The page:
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he National Security Agency just declassified a hefty 643-page research manual called Untangling the Web: A Guide to Internet Research (PDF) that, at least at first, doesn’t appear all that interesting. That is, except for one section on page 73: “Google Hacking.”
“Say you’re a cyberspy for the NSA and you want sensitive inside information on companies in South Africa,” explains Kim Zetter at Wired. “What do you do?”
Well, you could type the following advanced search into Google — “filetype:xls site:za confidential” — to uncover a trove of seemingly private spreadsheets. How about an Excel file containing Russian passwords? Try: “filetype:xls site:ru login.”
These are just two examples of the numerous private files that are inadvertently uploaded to the Internet, and can be accessed if you know the right Google search terms.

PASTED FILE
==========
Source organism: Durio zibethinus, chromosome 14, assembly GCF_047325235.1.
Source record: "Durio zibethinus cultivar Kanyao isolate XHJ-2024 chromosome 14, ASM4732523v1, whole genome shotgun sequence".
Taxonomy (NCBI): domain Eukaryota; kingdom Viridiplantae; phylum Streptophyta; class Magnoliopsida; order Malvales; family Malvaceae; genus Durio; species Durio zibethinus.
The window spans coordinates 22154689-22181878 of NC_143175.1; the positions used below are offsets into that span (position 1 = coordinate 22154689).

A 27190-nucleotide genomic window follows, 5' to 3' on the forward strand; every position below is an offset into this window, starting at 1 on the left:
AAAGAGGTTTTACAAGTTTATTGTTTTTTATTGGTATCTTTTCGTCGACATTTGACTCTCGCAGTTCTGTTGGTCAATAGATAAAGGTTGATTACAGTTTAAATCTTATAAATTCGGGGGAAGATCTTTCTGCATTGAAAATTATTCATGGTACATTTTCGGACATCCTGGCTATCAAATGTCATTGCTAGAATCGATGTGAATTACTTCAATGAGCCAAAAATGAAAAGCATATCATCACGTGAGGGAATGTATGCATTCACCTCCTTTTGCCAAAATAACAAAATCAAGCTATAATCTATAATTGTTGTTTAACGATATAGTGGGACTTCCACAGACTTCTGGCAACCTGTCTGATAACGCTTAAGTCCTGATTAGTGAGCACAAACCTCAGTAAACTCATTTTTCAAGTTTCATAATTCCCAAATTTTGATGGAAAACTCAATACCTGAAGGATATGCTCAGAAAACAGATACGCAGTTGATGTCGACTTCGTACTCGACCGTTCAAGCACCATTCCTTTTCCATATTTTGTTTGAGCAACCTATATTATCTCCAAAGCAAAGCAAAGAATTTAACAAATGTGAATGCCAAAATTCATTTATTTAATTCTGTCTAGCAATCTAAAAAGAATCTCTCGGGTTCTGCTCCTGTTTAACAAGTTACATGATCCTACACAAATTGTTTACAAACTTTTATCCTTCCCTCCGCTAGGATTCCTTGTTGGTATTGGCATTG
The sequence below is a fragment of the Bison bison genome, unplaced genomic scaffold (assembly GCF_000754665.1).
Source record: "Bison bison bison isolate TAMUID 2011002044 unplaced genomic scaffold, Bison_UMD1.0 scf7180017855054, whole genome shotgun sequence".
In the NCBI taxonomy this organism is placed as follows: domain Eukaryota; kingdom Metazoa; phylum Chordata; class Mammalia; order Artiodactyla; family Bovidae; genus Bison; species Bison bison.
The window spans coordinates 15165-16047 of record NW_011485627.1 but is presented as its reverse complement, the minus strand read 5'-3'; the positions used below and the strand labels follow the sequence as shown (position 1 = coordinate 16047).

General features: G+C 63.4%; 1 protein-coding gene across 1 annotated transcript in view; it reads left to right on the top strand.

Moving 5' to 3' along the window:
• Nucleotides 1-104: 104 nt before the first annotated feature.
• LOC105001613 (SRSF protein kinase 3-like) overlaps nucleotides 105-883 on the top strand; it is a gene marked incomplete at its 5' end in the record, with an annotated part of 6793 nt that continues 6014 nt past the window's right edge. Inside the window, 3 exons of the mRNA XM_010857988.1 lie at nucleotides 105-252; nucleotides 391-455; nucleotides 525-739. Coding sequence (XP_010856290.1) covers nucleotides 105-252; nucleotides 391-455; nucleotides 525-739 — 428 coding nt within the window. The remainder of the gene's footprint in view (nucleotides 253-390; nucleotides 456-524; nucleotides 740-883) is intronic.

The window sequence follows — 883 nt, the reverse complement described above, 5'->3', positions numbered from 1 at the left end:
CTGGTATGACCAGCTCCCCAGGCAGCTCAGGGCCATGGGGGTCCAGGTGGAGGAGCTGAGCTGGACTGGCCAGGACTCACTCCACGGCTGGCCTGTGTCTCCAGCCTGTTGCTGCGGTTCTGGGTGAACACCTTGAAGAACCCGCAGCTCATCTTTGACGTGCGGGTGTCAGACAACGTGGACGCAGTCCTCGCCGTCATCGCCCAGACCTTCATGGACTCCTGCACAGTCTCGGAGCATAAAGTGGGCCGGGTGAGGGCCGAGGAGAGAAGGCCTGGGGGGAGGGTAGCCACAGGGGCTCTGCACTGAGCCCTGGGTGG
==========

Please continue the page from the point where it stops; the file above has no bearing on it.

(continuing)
Here are a few more:
Pretty neat, huh? Declassified information being what it is, though, some of the search tips can appear a little dated.
And even if keyboard espionage isn’t really your thing, the document contains a number of practical tips anyone can use to become a better Googler:
* Adding a tilde (~) immediately before a term will search for its synonyms. For example: “Scary ~animals” will also search for “scary creatures,” etc.
* Repeating a word will help you find more relevant hits. For example a search for “java coffee coffee coffee” will cut down on the results about the programming language.
* You can use Google wildcard (*) to replace a term in a query if you don’t know exactly what you’re searching for. For example: “Sacramento is the * of California.